So people who say they have no race prejudice embrace a very racial view which assumes that white suburban thoughts, words and actions are the standard to which everyone should conform and by which Black people should be judged. Many who hold this view do believe they are free of prejudice. But precisely because they assume that their values are “colour blind” because everyone should conform to them, they are deeply biased against 90% of the country. Anyone who points out that what they believe to be for everyone is really a white preference is “playing the race card”, making a racial issue out of something which isn’t.
This broadly described what happened in the DA after Maimane became leader. The “experiment” was the hope that he would conform to the expectations of the suburbs. When he didn’t – infamously, when he spoke of “white privilege” and “Black poverty” at a rally – the “experiment” had failed and he had to go. In the suburban view, neither privilege nor poverty have a colour because to acknowledge that they do is also to accept that suburbanites are not civilised role models, but people who benefit from racial power.
Crucially, this is all about power – and not only the power which those who have led the DA use to decide how it should be led and who should lead it. “The suburbs” are short-hand for where power outside government is exercised in this country: the power of wealth and of deciding which ideas and opinions are acceptable rests with people in the suburbs. It is not only in the DA that people who believe firmly that they are entirely free of prejudice ensure that their racial biases decide who and what is worthy of respect.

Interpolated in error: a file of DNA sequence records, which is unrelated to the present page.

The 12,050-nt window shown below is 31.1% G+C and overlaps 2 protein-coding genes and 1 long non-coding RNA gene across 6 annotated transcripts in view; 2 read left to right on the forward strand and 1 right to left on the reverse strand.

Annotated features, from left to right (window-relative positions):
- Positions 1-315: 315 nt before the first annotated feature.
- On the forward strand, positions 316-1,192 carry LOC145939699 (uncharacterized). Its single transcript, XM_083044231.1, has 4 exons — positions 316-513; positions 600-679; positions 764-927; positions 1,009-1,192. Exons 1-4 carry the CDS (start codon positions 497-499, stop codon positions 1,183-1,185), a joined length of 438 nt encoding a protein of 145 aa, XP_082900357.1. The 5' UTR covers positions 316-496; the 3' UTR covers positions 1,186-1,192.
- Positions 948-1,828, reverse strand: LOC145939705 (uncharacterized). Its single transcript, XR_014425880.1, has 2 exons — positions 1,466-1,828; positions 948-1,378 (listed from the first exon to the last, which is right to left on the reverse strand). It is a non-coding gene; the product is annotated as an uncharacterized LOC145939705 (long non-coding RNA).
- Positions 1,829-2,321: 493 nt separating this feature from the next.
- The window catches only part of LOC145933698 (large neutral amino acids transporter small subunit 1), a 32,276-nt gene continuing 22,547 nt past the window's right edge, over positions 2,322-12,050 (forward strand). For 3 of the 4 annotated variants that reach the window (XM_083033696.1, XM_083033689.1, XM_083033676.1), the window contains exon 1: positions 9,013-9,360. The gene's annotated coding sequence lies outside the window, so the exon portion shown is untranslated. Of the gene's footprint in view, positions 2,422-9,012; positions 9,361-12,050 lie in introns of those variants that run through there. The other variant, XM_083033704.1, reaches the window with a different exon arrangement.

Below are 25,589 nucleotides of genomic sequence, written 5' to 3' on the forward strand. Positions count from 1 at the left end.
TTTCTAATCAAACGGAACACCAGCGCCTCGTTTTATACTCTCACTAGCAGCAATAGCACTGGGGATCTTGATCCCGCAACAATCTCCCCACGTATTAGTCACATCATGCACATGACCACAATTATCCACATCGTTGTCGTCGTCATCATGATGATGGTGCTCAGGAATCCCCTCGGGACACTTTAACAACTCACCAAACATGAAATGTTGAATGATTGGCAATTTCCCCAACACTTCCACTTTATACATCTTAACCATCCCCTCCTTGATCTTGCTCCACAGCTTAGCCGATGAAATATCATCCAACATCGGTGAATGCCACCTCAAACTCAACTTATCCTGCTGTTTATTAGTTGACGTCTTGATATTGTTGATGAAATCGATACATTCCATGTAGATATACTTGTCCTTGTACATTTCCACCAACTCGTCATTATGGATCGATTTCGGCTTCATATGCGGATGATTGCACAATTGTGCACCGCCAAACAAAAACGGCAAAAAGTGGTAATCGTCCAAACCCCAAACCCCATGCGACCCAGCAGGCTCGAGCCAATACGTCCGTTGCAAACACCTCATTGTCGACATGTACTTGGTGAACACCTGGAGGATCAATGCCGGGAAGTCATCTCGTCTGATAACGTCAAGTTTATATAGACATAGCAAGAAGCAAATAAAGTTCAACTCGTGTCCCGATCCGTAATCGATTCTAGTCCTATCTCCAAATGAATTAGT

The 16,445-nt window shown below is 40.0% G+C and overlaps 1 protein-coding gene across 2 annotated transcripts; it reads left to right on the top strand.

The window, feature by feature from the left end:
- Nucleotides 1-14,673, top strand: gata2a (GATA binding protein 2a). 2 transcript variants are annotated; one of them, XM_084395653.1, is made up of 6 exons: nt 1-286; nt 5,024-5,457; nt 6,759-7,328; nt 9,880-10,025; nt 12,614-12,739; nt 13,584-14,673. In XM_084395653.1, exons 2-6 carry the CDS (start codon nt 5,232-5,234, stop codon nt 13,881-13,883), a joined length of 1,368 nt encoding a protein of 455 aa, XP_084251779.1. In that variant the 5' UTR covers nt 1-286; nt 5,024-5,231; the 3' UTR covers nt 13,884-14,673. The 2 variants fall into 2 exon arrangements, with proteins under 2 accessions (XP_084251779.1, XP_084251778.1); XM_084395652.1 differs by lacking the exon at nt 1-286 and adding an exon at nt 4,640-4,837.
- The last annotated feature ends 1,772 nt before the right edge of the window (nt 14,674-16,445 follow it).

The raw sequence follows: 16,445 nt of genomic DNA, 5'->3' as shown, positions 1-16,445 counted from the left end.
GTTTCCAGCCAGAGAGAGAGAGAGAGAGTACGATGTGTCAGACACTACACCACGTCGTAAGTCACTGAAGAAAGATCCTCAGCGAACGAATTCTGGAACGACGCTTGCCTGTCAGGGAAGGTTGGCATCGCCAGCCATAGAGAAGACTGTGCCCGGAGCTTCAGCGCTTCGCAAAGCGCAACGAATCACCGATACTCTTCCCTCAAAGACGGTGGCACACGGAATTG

It is not hard to see why people should hold these views. If you are brought up in a world in which what is “normal” and “decent” is decided by whites only, you come to assume that this is the way things should be – for everyone. It is true that, as Nelson Mandela once famously said, no one is born prejudiced and so bias must be learned. But, if the people who hold private power have spent their entire lives assuming that their world should be everyone’s world, and that only people like them meet the (entirely non-racial) standards to which everyone should conform, real racial tolerance is possible only if people are willing consciously to unlearn years of thought, action and behaviour. Since they don’t believe they are prejudiced to begin with, there is no reason to expect them to try.
Nor is this restricted to this country. The key reason for a rising tide of racism in the world is the sense by those who are used to deciding what goes and what doesn’t that they are under threat. Because they assume that their prejudices are non-racial values, the problem is never them. It is anyone who points out their bias, who are then accused of inventing the problem.
It should be obvious by now that this is a far more insidious prejudice than the bigotry of the white person who uses digital media to complain that there are too many Black people on beaches – or to celebrate that they are on a European beach where only whites hang out. Because it is the worldview of people who not only believe that they are free of prejudice but that anyone who points out that they are not is a bigot, it is far harder to shake. And, because its job is to justify and defend power, it does far more damage to people’s lives.
How this might be changed is a discussion for another day. But it won’t change until we realise what it is.